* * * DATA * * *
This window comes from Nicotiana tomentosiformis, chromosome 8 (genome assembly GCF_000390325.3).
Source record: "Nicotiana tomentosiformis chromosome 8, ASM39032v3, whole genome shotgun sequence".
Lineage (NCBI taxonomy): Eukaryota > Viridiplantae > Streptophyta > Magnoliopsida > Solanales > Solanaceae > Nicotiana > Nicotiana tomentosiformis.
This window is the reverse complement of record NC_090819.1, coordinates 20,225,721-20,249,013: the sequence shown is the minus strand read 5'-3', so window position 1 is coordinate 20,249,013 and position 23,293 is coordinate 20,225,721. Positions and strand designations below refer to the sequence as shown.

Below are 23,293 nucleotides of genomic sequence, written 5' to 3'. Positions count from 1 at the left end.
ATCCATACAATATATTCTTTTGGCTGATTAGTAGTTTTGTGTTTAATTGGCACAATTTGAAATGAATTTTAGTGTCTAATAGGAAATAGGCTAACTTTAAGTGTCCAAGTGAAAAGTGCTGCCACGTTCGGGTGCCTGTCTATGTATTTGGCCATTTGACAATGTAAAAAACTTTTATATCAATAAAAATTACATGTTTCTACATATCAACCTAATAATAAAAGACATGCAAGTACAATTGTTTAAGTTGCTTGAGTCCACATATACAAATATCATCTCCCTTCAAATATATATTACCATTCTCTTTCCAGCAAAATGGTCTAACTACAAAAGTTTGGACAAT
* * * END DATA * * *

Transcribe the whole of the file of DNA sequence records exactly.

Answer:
This window comes from Nicotiana tomentosiformis, chromosome 8 (genome assembly GCF_000390325.3).
Source record: "Nicotiana tomentosiformis chromosome 8, ASM39032v3, whole genome shotgun sequence".
Lineage (NCBI taxonomy): Eukaryota > Viridiplantae > Streptophyta > Magnoliopsida > Solanales > Solanaceae > Nicotiana > Nicotiana tomentosiformis.
This window is the reverse complement of record NC_090819.1, coordinates 20,225,721-20,249,013: the sequence shown is the minus strand read 5'-3', so window position 1 is coordinate 20,249,013 and position 23,293 is coordinate 20,225,721. Positions and strand designations below refer to the sequence as shown.

Below are 23,293 nucleotides of genomic sequence, written 5' to 3'. Positions count from 1 at the left end.
ATCCATACAATATATTCTTTTGGCTGATTAGTAGTTTTGTGTTTAATTGGCACAATTTGAAATGAATTTTAGTGTCTAATAGGAAATAGGCTAACTTTAAGTGTCCAAGTGAAAAGTGCTGCCACGTTCGGGTGCCTGTCTATGTATTTGGCCATTTGACAATGTAAAAAACTTTTATATCAATAAAAATTACATGTTTCTACATATCAACCTAATAATAAAAGACATGCAAGTACAATTGTTTAAGTTGCTTGAGTCCACATATACAAATATCATCTCCCTTCAAATATATATTACCATTCTCTTTCCAGCAAAATGGTCTAACTACAAAAGTTTGGACAAT